DUBLIN, May 9 (Reuters) - Capital gains from a range of assets acquired by the Irish Central Bank during Ireland’s banking crisis contributed to a record profit of 2.6 billion euros last year, with 2.1 billion euros transferred to the state to help cut the national debt.
The assets are mostly related to the liquidation in 2013 of the collapsed Anglo Irish Bank, and have generated an income surplus from interest paid and capital gains on their disposal.
The central bank recorded a profit of 2.3 billion euros in 2016, when it returned 1.8 billion euros to the state. The Central Bank said its headline profits will normalise over the medium term.
Announcing the profit, central bank Governor Philip Lane said the ongoing economic recovery is expected to continue at Irish, European and global levels in the near term, supported by the European Central Bank’s accommodative monetary strategy.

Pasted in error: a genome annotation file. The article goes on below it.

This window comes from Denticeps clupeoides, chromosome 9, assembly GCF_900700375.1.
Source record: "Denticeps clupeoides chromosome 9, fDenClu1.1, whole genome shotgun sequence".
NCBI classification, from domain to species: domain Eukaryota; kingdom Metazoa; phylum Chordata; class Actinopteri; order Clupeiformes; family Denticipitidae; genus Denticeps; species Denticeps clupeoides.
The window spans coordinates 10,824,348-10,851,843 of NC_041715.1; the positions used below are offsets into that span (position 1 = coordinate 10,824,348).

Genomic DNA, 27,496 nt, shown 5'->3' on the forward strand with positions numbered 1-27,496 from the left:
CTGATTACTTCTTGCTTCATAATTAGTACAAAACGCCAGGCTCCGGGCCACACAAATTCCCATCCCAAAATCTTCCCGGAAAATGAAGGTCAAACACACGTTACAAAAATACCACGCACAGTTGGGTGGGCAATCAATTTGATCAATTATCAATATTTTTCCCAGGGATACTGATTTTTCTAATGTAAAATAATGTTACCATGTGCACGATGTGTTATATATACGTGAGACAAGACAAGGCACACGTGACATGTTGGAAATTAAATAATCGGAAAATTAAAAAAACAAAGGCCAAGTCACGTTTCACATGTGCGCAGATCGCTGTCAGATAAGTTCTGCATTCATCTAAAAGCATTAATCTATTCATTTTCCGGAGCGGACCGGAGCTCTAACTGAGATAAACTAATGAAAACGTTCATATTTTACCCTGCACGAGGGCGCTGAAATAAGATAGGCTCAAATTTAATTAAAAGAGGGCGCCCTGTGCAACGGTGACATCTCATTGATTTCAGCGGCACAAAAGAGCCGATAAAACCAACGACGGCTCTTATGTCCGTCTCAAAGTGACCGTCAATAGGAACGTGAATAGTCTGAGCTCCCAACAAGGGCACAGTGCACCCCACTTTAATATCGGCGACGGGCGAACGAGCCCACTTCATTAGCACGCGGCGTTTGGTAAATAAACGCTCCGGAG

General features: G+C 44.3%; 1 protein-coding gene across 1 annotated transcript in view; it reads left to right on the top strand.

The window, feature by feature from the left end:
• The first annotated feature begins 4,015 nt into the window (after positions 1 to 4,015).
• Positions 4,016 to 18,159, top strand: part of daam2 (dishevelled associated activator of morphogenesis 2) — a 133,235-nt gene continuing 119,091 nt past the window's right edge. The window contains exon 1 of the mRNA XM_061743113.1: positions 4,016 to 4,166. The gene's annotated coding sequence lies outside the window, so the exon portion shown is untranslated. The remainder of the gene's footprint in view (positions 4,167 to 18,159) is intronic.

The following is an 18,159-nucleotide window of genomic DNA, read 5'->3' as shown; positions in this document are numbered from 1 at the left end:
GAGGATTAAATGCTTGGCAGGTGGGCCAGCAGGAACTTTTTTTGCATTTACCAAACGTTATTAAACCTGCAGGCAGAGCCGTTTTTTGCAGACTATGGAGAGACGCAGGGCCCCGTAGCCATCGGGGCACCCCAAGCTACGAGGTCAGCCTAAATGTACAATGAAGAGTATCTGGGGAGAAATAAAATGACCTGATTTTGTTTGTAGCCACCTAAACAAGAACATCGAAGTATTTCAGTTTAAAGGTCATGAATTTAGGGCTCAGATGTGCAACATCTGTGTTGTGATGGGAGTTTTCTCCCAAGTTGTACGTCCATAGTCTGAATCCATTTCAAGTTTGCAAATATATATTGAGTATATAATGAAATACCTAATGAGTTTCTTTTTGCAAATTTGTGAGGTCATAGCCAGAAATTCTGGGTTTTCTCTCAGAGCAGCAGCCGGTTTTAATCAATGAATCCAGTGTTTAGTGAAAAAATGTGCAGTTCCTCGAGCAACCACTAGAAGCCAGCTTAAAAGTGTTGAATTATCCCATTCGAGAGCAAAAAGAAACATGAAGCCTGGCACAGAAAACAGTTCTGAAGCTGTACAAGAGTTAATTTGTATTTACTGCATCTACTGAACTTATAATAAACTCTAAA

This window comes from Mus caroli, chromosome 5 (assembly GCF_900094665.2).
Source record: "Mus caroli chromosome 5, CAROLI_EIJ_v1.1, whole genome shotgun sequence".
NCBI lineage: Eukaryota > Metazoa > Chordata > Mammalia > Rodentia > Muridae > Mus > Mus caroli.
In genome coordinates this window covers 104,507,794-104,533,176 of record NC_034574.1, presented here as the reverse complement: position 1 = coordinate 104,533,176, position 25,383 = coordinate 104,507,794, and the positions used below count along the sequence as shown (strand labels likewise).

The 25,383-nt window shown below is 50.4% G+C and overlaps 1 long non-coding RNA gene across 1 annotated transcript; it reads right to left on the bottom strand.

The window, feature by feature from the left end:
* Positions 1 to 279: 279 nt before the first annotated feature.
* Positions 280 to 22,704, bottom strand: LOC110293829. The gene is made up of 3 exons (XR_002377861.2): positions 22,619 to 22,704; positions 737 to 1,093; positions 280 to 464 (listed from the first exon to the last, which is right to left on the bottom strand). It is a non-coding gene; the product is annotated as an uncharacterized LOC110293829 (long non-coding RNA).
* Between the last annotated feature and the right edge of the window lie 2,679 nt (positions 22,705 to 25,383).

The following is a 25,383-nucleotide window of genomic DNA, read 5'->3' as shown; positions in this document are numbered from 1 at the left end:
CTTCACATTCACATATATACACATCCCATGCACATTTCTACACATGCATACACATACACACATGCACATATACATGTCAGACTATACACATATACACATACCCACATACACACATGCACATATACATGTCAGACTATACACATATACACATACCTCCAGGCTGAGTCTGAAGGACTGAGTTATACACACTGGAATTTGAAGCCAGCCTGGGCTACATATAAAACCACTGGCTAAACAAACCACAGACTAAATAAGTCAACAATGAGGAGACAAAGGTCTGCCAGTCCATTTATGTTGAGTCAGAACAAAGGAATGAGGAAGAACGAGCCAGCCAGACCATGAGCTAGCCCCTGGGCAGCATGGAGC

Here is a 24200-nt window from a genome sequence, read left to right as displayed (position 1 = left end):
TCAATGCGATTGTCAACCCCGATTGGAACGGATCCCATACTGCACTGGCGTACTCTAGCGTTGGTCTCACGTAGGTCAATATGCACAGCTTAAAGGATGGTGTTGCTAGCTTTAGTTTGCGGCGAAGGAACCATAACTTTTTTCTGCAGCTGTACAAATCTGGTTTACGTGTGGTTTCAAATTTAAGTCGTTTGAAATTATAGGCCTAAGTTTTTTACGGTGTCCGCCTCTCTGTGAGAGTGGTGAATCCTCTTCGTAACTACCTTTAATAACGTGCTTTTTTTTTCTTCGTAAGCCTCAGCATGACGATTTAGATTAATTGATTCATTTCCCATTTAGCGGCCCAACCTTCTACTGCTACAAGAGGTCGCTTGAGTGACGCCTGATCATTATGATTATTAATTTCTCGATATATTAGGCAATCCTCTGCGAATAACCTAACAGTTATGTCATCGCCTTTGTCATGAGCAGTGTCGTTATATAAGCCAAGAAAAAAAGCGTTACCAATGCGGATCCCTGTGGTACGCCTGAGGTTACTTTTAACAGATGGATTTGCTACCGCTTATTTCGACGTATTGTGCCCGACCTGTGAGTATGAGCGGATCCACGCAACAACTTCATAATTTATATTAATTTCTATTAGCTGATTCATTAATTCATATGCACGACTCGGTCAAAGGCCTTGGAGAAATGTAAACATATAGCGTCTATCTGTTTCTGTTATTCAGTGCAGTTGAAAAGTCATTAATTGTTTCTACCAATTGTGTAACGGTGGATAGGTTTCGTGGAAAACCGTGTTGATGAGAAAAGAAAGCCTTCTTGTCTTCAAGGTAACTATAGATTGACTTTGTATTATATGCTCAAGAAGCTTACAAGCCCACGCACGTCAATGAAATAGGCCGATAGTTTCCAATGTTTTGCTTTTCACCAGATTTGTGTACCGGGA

But he cautioned that prudential management of macro-financial tail risks is also necessary.
“Small, highly globalised countries like Ireland are more volatile than larger economies, which means we can grow strongly for extended periods but are especially vulnerable to negative shocks,” Lane said.
“High stocks of both public and private debt and the inherent volatility of the Irish macro-financial system requires ongoing vigilance.” (Reporting by Graham Fahy; Editing by Catherine Evans)